Noticing her dad is depressed, daughter Mavis (Selena Gomez) arranges for a special treat: some time away with family and friends. “I figured you need a vacation from running everyone else’s vacations,” she says. She books passage on the monster cruise of a lifetime, a journey into the heart of the Bermuda Triangle.
Once onboard, Drac immediately falls for Captain Ericka (Kathryn Hahn). The heart knows what it wants, even if it is a cold, un-beating heart. They hit it off, but it turns out Ericka might have an ulterior motive for returning Drac’s advances.
“Hotel Transylvania 3: Summer Vacation” is filled with the easy sentimentality that mars Sandler’s live action films. Good messages about acceptance—“We’re here, we’re hairy and it’s our right to be scary!”—tradition and finding your own way in the world—“You have to honour the past but we have to make our own future,” says Drac—are hammered home like a stake through the heart.
Surrounding the family-friendly clichés are an untraditional cast of cute monsters and that’s the movie’s strength. The fun of “Hotel Transylvania 3” is in the details not the story. The kid-friendly creepy crawlies, deadpan fish cruise ship staff, Grandpa Dracula’s (Mel Brooks) skimpy withered green body and Captain Ericka’s underwater craft that looks like it just floated in from “Yellow Submarine” are all a hoot. Come for the creatures, stay for the silly fun.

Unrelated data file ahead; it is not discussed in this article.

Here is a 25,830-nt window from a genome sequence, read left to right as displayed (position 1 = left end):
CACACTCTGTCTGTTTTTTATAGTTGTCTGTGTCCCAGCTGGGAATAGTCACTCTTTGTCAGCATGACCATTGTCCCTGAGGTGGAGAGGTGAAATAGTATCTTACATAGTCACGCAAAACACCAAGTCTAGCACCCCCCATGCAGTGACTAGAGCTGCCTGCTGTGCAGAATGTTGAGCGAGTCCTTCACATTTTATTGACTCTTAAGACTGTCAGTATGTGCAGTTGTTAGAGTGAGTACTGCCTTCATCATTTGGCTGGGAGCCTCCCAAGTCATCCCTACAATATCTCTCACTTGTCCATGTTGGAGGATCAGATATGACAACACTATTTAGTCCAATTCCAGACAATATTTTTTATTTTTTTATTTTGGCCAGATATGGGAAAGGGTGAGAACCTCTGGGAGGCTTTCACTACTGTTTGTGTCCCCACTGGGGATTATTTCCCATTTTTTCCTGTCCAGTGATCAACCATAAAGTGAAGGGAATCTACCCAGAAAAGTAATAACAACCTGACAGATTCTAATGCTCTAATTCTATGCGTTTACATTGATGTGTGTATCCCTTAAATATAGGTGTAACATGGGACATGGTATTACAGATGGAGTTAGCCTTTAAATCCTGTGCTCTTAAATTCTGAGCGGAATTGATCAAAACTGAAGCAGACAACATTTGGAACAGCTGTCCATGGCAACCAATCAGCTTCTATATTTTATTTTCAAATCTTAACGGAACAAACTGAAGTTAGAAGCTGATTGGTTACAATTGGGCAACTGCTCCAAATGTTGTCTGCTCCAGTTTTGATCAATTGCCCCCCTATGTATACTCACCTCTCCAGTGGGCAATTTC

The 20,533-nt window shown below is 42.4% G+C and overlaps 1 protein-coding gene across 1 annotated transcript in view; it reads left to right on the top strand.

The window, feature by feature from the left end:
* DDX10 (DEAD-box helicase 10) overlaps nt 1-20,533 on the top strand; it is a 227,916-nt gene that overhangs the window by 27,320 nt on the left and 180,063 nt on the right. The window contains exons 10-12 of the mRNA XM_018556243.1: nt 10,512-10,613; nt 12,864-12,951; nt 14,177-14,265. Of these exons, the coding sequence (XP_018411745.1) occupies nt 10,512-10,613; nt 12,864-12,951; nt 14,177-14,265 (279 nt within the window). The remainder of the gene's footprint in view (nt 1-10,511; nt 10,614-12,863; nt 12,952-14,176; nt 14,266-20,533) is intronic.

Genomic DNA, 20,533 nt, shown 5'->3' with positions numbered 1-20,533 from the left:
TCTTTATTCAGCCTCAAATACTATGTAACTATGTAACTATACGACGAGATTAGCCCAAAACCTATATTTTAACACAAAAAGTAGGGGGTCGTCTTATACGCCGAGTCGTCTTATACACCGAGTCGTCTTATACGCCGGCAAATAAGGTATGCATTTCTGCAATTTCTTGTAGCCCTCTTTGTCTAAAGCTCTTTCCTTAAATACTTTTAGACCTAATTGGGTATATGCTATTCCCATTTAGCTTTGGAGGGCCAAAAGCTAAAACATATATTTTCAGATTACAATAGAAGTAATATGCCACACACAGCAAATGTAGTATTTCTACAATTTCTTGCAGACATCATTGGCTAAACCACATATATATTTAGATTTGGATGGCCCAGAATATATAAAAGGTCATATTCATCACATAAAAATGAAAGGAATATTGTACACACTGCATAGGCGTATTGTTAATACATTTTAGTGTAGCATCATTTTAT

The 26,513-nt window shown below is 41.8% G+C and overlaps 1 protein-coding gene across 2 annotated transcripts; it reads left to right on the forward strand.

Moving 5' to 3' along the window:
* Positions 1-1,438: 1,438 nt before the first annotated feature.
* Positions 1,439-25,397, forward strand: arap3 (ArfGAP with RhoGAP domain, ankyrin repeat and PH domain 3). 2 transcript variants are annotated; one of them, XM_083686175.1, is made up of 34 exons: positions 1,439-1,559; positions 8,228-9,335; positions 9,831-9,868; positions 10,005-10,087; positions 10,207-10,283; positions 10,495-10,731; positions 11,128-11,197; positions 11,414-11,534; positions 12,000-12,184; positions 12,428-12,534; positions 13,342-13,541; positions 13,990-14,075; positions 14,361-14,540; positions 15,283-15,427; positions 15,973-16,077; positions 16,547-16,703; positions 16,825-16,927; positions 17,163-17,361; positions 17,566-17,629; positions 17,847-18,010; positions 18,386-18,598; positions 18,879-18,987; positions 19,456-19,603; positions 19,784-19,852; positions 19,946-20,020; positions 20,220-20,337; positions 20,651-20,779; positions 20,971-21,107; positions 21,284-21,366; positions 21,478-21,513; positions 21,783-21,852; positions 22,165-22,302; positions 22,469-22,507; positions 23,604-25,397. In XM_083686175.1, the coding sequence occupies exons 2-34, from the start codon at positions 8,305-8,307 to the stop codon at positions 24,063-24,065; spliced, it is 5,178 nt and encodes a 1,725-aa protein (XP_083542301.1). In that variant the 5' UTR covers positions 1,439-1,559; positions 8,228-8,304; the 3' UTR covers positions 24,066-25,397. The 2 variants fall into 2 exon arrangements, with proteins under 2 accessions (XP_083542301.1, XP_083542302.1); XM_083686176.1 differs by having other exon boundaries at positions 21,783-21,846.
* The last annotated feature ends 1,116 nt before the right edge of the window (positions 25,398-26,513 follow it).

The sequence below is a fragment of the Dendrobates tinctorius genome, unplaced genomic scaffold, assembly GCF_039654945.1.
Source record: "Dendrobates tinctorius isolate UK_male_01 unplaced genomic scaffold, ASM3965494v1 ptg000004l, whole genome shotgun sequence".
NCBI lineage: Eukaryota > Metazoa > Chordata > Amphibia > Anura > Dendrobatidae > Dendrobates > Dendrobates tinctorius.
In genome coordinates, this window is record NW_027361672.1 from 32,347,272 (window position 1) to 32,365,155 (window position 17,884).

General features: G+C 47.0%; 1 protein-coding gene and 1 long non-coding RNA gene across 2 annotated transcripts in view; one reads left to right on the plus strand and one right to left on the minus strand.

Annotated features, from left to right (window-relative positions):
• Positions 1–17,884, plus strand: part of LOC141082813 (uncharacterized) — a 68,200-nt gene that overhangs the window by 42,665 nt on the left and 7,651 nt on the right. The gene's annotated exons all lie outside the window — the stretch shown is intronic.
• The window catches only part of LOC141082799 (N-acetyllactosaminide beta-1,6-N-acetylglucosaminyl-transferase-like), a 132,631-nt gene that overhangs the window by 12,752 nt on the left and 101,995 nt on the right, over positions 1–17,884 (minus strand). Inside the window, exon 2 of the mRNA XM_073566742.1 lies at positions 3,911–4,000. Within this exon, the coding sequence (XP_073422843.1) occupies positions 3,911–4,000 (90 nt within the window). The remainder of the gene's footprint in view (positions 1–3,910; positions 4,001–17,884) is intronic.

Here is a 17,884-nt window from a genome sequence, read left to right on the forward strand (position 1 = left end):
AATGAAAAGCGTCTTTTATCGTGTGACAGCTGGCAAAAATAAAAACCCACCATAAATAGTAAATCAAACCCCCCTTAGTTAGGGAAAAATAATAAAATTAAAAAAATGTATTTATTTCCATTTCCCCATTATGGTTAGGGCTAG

“Hotel Transylvania 3: Summer Vacation” doesn’t add up to much story-wise—music and dance numbers, though inventively staged, pad out the running time to feature length—but the messages of tolerance and kindness are important themes in today’s increasingly serious world. “Gotta be great-a than the hatas,” says one monster. That’s advice you can take to the (blood) bank.
WHITNEY: 4 STARS
Like the recent Amy Winehouse documentary, which tells the story of a prodigiously talented woman lost in life to a lifestyle that she couldn’t or didn’t want to control, “Whitney” is a study of a very public downfall.